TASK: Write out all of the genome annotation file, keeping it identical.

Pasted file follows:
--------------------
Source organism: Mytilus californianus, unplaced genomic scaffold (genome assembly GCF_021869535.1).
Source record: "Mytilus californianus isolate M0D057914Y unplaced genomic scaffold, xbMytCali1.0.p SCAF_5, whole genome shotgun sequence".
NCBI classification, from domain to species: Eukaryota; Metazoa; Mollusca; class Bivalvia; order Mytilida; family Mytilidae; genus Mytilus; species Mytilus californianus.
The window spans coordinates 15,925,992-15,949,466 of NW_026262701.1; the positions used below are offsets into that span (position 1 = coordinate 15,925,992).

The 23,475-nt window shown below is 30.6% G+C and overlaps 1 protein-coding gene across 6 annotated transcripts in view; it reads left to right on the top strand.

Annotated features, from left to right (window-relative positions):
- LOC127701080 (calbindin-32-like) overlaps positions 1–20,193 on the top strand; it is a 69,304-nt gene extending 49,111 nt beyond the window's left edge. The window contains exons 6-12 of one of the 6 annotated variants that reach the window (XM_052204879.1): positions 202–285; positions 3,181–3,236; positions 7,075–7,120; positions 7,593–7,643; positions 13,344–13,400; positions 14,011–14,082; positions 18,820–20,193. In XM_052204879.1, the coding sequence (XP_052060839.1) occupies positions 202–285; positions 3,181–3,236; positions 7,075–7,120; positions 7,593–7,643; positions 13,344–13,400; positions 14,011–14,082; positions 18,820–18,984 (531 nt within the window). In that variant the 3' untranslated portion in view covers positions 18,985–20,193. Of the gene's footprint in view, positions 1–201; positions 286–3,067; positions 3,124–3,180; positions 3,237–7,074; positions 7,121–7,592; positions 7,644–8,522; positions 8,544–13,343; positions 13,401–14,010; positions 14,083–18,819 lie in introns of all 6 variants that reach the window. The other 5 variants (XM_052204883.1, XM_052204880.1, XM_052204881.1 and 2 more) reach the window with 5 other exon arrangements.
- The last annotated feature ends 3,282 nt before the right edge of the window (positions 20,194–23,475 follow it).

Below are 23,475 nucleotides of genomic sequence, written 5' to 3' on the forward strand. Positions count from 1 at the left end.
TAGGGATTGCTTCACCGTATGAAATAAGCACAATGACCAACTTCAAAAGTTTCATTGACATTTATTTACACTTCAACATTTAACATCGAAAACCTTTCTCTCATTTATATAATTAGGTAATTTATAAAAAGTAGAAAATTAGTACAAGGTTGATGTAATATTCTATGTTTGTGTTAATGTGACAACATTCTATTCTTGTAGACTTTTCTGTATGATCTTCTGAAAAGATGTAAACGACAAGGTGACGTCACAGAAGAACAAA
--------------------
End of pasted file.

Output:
Source organism: Mytilus californianus, unplaced genomic scaffold (genome assembly GCF_021869535.1).
Source record: "Mytilus californianus isolate M0D057914Y unplaced genomic scaffold, xbMytCali1.0.p SCAF_5, whole genome shotgun sequence".
NCBI classification, from domain to species: Eukaryota; Metazoa; Mollusca; class Bivalvia; order Mytilida; family Mytilidae; genus Mytilus; species Mytilus californianus.
The window spans coordinates 15,925,992-15,949,466 of NW_026262701.1; the positions used below are offsets into that span (position 1 = coordinate 15,925,992).

The 23,475-nt window shown below is 30.6% G+C and overlaps 1 protein-coding gene across 6 annotated transcripts in view; it reads left to right on the top strand.

Annotated features, from left to right (window-relative positions):
- LOC127701080 (calbindin-32-like) overlaps positions 1–20,193 on the top strand; it is a 69,304-nt gene extending 49,111 nt beyond the window's left edge. The window contains exons 6-12 of one of the 6 annotated variants that reach the window (XM_052204879.1): positions 202–285; positions 3,181–3,236; positions 7,075–7,120; positions 7,593–7,643; positions 13,344–13,400; positions 14,011–14,082; positions 18,820–20,193. In XM_052204879.1, the coding sequence (XP_052060839.1) occupies positions 202–285; positions 3,181–3,236; positions 7,075–7,120; positions 7,593–7,643; positions 13,344–13,400; positions 14,011–14,082; positions 18,820–18,984 (531 nt within the window). In that variant the 3' untranslated portion in view covers positions 18,985–20,193. Of the gene's footprint in view, positions 1–201; positions 286–3,067; positions 3,124–3,180; positions 3,237–7,074; positions 7,121–7,592; positions 7,644–8,522; positions 8,544–13,343; positions 13,401–14,010; positions 14,083–18,819 lie in introns of all 6 variants that reach the window. The other 5 variants (XM_052204883.1, XM_052204880.1, XM_052204881.1 and 2 more) reach the window with 5 other exon arrangements.
- The last annotated feature ends 3,282 nt before the right edge of the window (positions 20,194–23,475 follow it).

Below are 23,475 nucleotides of genomic sequence, written 5' to 3' on the forward strand. Positions count from 1 at the left end.
TAGGGATTGCTTCACCGTATGAAATAAGCACAATGACCAACTTCAAAAGTTTCATTGACATTTATTTACACTTCAACATTTAACATCGAAAACCTTTCTCTCATTTATATAATTAGGTAATTTATAAAAAGTAGAAAATTAGTACAAGGTTGATGTAATATTCTATGTTTGTGTTAATGTGACAACATTCTATTCTTGTAGACTTTTCTGTATGATCTTCTGAAAAGATGTAAACGACAAGGTGACGTCACAGAAGAACAAA